I say this because often, as writers, we get caught up trying to make a piece "perfect." This line of thought actually hurts the creative process, especially during the rough-draft - this is one of the main causes of writer's block. For the assignments, feel free to read the prompt and then start writing. Write for fifteen minutes. If the words feel wrong, keep writing. Keep pushing forward. Oftentimes, it takes a few minutes (or even a few hours) to get in the groove - all those words that sound wrong are simply stepping stones to the right path, the slow curve of the on-ramp before you merge with the interstate.

Later, after the fifteen minutes (or twenty or thirty, if it's a good day), you can apply that First Law of Delete. And some days you will - there will be days when that whole fifteen minutes just doesn't work. But no worries. There will be other days when that awkward smelly no-good first paragraph becomes the keystone for a new plot you never saw coming. Embrace that plot. Enjoy it. And remember this irony: knowing you can delete everything helps you the stories you never forget.

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About Ryan Edel

Tuesday, April 1, 2008

Fiction - The Unplanned Birth

In my workshop today, one of my writers touched on the fundamental difference between fiction and nonfiction. She said that she normally writes nonfiction, and that she’s accustomed to outlines and roadmaps for her writing. But she hasn’t liked the results of her planned fiction. She found that she likes the results of her freewriting, but that the process is scary – there is no planning, and editing is needed at the end. But still, the she likes the results.

Part of the reason freewriting inspires the creative process is that it forces the mind to write automatically. The result is that the words you produce are words you’re intimately familiar with. You begin writing about your life, about the things you’ve seen in life, even if the story is not a true story. And it works. It has the feel of truth, because in a deep way the words written on autopilot are truth – your truth. The life you’ve been living.

This is the funny thing about good fiction - it can't be planned. It's as random as our lives, as constant as the stars. Certain aspects of the human experience are accepted as absolute - the need for food, for example, or the strain and exhaustion that come with stress - but the events and decisions of an individual defy outlines. It's a strange phenomenon - generally, most writers avoid crossing back-and-forth between fiction and nonfiction. Before freewriting, I tried to control my writing. I wanted to “make” it good. I believed in working hard to produce the “perfect” story. But results of controlled fiction aren't good, let alone perfect. The characters are stale, the decisions pre-planned, the conflict watered down.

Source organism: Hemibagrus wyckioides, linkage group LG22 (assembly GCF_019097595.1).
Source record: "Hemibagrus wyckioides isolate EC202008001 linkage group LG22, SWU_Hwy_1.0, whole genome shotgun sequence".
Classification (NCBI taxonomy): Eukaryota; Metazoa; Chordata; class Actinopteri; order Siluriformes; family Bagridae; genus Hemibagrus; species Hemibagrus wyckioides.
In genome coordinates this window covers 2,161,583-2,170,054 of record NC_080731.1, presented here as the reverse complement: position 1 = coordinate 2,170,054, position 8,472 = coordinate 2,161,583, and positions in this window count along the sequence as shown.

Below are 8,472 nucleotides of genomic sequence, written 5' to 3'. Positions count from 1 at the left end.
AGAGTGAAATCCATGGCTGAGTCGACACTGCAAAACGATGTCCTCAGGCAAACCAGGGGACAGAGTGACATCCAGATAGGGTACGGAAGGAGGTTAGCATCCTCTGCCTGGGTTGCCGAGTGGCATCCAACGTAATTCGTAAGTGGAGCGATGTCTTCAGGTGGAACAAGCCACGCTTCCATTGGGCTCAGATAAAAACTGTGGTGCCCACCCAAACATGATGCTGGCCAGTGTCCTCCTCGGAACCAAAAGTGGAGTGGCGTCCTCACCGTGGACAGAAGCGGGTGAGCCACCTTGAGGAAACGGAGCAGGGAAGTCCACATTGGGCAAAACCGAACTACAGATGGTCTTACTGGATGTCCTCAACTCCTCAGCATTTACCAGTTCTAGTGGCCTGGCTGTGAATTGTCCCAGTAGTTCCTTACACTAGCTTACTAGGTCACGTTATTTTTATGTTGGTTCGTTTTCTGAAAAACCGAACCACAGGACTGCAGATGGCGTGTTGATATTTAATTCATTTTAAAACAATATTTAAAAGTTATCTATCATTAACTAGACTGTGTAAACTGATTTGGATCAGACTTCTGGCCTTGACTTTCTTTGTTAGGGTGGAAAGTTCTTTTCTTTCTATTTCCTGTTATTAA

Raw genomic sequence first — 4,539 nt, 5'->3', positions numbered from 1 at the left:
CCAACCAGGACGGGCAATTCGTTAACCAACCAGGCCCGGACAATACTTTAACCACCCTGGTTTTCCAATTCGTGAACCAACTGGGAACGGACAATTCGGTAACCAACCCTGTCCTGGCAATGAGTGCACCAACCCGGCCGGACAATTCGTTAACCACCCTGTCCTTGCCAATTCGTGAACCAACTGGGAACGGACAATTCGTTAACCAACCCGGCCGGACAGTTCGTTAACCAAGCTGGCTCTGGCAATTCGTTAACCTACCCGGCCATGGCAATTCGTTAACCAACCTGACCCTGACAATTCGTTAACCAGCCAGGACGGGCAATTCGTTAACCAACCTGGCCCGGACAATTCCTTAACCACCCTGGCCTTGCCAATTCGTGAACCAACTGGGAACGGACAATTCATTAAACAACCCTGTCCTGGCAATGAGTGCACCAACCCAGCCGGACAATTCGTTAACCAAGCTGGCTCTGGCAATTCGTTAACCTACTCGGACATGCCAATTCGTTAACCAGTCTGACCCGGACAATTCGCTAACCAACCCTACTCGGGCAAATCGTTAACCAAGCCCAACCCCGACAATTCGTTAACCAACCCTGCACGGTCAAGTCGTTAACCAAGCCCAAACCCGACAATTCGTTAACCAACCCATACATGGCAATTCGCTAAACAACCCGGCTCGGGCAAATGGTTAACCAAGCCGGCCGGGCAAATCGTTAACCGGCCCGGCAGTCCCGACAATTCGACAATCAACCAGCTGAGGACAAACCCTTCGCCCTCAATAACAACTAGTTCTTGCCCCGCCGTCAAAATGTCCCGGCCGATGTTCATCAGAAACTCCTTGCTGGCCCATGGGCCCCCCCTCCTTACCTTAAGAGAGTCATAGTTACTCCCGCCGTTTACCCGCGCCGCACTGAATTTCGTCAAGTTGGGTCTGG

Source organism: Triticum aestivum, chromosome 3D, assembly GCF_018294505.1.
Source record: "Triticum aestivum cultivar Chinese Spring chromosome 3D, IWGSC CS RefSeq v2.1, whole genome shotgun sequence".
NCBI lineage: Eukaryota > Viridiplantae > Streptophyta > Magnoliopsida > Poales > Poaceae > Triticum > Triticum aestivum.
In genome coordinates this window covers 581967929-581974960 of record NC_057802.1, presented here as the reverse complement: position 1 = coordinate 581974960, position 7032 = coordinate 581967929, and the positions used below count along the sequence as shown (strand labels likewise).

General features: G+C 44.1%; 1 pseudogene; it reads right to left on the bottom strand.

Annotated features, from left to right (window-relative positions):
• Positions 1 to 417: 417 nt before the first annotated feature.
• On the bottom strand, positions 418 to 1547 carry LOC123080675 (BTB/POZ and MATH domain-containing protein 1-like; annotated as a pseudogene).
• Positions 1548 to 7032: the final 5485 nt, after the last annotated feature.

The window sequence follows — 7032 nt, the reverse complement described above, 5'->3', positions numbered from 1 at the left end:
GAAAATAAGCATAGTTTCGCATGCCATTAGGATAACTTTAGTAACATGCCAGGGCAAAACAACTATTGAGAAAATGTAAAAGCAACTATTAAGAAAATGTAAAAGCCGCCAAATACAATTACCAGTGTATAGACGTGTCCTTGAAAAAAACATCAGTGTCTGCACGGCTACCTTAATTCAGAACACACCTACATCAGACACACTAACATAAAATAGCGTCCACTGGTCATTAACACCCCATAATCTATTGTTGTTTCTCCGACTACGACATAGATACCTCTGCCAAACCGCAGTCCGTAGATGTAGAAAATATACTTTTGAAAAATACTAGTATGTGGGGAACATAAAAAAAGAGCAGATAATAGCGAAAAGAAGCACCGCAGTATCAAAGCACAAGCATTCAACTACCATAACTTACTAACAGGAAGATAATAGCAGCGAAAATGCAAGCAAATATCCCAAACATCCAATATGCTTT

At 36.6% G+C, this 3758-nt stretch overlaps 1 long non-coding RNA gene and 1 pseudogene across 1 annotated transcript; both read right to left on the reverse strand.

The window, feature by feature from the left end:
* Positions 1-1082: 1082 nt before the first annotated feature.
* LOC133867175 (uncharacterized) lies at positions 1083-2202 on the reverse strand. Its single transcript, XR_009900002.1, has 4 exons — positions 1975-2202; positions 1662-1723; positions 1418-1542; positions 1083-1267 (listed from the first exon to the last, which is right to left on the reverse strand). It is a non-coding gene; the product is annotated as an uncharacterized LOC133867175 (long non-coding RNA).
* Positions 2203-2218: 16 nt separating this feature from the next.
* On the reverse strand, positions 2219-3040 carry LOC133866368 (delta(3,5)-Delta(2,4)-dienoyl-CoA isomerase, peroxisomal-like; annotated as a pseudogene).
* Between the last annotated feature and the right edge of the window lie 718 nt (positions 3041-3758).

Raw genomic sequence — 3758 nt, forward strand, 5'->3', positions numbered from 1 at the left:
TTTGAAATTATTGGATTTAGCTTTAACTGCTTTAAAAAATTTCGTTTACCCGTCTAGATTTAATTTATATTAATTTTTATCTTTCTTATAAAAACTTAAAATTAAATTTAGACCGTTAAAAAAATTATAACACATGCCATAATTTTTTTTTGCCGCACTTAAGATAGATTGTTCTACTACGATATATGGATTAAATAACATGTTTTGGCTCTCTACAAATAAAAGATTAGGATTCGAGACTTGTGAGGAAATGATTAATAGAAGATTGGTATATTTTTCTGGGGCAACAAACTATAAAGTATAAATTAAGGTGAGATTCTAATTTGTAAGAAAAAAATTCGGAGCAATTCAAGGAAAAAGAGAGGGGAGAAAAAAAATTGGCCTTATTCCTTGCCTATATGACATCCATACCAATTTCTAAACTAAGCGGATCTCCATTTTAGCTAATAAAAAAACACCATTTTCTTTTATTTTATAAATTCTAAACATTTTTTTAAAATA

Fiction is not nonfiction. How do I know? Try writing nonfiction without an outline and good sources. That's just not a good idea, not for a longer work. The reader has to believe in the work, and for nonfiction that means believable, reputable facts. And these facts have to fit together tight as a jigsaw puzzle. To make the truth coherent, you have to sit down and plan it out, piece it together, see how every isolated piece matches with every other.

It's not that fiction's any different in that regard - the "facts" must still be "right," and they must certainly "fit together," but the source of these facts is a different place entirely. Some call it the heart, some say it’s the unconscious mind, others believe it's the soul. Tapping it, though, is hard. Allowing the disorder and the chaos of the inner mind to creep out onto the page is a process all by itself. And then telling your conscious mind – the part of your brain that stops you from giving embarrassing revelations at work – to step aside? For some, it’s inconceivable. I've met people who don't believe in freewriting and won't try it - they hold on to the control they have, choking their own creativity. It's not a pretty sight - flat characters, organized plots without purpose, antagonists who don't care about anything except owning the world.

When editors look for good fiction, they aren't looking for someone who can string words together in the "correct" way. They're looking for someone who can reveal a protagonist's inner hate, someone who can show the antagonist's hidden love, a writer who makes us appreciate life in new ways. As you push forward in your writing, make sure that you are learning to write from within rather than simply pen beautiful sentences. Don’t plan your novel to death – write it. Feel it. Express it. And then later, after the words are on the page, after you’ve bled your soul through the keyboard, go back and edit. Assert the control you didn’t need before. Make sure the grammar isn’t too ugly. But don’t do this until you’re done. Don’t edit until after the last line is written. If you’re tempted to edit early, tempted to “tweak” the story a little bit, just keep one thing in mind: you can always edit grammar. You can insert and delete characters and subplots in a finished story. You can even go through and emphasize a theme that didn’t get enough “air time” in the rough draft. But no matter how much you edit, you can’t revive a story without heart.

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About Ryan Edel